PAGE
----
Futsal and Football, the perfect fusion
When I was young I trained about 3-4 hours a week at The football Academy. But I played 3-4 hours every day on the street. So where do you think I learned to play football?
The answer is quite obvious. Unstructured play is arguably one of the best activities children can participate in. Give them space and let them create their own reality, or soccer field, or whatever.
One of the my best thinking process is: Give kids a ball, (and) they’ll figure the rest out.” In an era of organized playdates and parental fear of children skinning their knees, how do we get kids to simply play?
Street soccer is simply picking up a ball, finding some space, and playing. There is no coaching and no parents, just kids creating a love affair with the soccer ball. There are no overzealous coaches screaming what to do at every turn and essentially joysticking their players for 60 minutes. Young players need to learn to play with freedom, flair and creativity, which is what Brazil, Spain, France, Belgium, Holland and Germany have successfully done. They’ve created players of such unquestionable skill and IQ that they have largely dominated at producing the best players in the world.
I believe the introduction of futsal could be exactly what World youth soccer needs.
Players like Messi, Xavi, Neymar, investa, Ronaldo, Maradona and Pele were raised on futsal. Cristiano Ronaldo said he felt “free” whenever he played the game.
Futsal have limited space and the less bouncy ball, technical and tactical play becomes crucial. With the spacing, this isn’t about running, its about playing. Players have to play under pressure and manipulate the ball to be successful. This requires spatial awareness, creativity, checking shoulders and making lightning-quick decisions. These are seemingly the qualities of the best players of the current generation of stars.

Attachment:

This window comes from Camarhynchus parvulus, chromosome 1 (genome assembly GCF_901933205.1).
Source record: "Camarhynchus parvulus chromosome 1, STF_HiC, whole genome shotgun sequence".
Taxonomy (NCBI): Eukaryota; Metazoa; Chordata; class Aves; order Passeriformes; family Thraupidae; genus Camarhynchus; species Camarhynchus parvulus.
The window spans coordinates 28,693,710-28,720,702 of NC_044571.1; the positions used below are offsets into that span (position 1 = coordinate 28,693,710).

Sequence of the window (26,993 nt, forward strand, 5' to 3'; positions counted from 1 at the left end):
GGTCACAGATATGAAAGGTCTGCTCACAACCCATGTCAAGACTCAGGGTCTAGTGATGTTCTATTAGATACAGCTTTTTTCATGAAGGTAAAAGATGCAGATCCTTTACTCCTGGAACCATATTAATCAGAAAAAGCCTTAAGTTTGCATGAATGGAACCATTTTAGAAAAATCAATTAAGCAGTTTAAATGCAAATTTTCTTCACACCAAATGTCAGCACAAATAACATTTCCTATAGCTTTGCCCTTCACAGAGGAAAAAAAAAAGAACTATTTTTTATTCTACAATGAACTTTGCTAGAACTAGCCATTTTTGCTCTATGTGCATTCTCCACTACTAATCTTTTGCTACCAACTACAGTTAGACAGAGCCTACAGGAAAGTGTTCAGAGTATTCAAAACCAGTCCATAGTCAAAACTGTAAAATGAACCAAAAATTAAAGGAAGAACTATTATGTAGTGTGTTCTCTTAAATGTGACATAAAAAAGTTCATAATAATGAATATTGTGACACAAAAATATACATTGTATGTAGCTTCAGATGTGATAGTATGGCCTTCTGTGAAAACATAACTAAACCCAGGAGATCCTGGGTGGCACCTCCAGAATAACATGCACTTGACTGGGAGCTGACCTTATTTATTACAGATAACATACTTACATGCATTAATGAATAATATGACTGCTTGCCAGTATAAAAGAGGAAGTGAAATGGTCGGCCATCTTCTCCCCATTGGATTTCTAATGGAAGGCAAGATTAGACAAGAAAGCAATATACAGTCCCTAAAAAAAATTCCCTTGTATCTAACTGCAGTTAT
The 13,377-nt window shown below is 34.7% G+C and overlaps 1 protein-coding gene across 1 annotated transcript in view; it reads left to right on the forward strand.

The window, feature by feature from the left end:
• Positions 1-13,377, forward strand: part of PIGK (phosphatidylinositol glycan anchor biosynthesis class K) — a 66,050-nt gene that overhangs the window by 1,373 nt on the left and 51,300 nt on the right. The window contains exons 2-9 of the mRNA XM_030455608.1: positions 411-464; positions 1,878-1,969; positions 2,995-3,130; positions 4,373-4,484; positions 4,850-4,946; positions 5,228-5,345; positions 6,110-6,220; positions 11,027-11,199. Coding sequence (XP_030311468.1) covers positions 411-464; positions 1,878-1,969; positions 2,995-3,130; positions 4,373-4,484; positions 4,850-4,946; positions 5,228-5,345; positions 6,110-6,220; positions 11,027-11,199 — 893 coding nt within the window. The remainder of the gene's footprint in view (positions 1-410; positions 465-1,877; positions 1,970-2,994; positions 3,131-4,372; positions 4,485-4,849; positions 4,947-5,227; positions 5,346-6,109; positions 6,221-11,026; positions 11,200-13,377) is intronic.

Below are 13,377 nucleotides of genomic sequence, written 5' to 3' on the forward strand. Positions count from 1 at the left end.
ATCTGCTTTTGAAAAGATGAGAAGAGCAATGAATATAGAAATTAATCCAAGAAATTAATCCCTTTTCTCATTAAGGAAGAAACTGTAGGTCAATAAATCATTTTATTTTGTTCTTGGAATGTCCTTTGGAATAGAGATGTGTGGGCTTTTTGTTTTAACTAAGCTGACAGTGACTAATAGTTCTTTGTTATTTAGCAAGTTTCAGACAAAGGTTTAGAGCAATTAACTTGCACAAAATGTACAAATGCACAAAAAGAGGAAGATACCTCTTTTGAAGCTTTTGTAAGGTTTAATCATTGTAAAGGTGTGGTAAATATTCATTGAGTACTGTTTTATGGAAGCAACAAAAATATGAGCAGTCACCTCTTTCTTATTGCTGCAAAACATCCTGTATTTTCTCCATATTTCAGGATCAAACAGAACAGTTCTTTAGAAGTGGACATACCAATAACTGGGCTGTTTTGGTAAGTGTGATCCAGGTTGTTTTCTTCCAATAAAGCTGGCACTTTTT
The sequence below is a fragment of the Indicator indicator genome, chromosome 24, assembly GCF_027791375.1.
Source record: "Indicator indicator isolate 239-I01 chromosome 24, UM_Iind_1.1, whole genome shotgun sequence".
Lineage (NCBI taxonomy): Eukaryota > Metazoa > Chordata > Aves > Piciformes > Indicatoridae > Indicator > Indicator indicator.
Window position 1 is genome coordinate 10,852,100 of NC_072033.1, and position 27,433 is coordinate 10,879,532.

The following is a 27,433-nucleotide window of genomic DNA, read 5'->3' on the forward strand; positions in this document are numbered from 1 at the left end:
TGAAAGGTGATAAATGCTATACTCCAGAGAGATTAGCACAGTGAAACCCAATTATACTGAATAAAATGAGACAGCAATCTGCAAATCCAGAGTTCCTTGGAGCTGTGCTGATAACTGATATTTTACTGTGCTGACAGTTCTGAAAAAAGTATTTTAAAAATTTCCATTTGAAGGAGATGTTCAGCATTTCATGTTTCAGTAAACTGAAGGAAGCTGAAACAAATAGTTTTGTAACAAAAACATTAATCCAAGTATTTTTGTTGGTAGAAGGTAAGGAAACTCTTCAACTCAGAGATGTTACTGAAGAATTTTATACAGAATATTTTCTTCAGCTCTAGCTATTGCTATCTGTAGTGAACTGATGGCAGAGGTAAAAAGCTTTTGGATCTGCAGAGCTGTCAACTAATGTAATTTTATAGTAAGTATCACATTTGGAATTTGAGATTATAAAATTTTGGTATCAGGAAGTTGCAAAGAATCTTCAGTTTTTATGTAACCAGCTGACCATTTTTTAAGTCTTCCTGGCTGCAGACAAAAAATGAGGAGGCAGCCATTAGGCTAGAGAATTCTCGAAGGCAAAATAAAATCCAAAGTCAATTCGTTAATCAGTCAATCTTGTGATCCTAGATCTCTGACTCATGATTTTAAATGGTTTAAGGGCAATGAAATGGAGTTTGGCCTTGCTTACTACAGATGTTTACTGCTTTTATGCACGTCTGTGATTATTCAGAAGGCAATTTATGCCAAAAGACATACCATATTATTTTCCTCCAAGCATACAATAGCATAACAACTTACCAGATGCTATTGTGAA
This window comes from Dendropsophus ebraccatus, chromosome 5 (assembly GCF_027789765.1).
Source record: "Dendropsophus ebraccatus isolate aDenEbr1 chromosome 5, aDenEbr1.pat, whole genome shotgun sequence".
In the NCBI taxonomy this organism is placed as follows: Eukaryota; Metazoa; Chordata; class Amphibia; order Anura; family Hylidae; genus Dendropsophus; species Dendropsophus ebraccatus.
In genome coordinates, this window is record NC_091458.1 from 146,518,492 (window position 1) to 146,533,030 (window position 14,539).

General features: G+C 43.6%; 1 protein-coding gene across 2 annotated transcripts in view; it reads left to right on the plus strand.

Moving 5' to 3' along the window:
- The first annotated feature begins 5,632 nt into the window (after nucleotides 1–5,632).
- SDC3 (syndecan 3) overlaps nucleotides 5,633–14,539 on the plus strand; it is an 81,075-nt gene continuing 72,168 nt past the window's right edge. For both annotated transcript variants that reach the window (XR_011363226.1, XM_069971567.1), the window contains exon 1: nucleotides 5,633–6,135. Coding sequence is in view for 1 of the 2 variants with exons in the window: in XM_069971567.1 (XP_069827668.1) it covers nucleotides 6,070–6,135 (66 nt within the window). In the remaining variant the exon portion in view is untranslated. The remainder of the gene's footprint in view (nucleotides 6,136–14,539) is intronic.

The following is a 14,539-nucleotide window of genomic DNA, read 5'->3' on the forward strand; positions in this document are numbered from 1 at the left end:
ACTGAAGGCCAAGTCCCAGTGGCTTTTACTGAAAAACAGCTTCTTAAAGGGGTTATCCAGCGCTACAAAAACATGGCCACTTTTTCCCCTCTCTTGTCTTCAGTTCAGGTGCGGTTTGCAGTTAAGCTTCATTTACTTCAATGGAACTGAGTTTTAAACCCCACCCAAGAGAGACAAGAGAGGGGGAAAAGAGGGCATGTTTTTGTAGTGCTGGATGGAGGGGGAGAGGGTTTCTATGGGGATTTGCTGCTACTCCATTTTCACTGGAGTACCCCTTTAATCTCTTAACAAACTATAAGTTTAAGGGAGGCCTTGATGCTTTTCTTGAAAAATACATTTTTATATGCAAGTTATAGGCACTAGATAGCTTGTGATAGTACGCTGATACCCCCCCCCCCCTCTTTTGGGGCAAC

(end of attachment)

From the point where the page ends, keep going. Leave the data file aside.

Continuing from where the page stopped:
In the Futsal, the players get up to five times the amount of touches in futsal or small-sided games than they do in 11-a-side. But more importantly, almost all of these touches are under pressure. This makes them critical touches, and the player has to have some tactical application to what they are doing. These are not repeated touches with a parent-paid coach in a park, repeating moves over and over with no pressure. These touches and passes have consequence, but consequence in an environment that is encouraging positive decision-making and creative soccer. Watch the Brazilians play and you see the creativity, craft, and cleverness, all this at the speed of light.
Is it tactically perfect soccer? Are the best decisions being made all the time? No, but that’s not the point. That stuff can be addressed at a different time and place. This is the time for free play with no structure and little adult oversight. This is a place for players to express themselves and, as Cristiano said, be “free”.
In the Futsal way, the art of the 1-v-1 battle it’s decisive. Let’s imagine we have professional footballers to accept defensive numerical equality.
At the same time, we will get footballers with strong offensive skills, who like to challenge and overcome the opponent, creating decisive numerical superiorities in certain field areas.
It’s important to encourage this part of a player’s game, especially at a young age. Not e very player is going to have a knack for creativity, but when you raise them in an environment that suffocates creativity instead of fostering it, you end up with few players capable of individual brilliance.
When you look Futsal, the creative atmosphere, the touches under pressure, the need for quick decision-making and sharp technical skills, they make this sport very vibrating to see.
Let the kids play. Let them be creative. Let them succeed. Let them fail. Let them achieve the creative genius we so desperately need here. Give them a ball and some direction and you might be shocked at what will happen.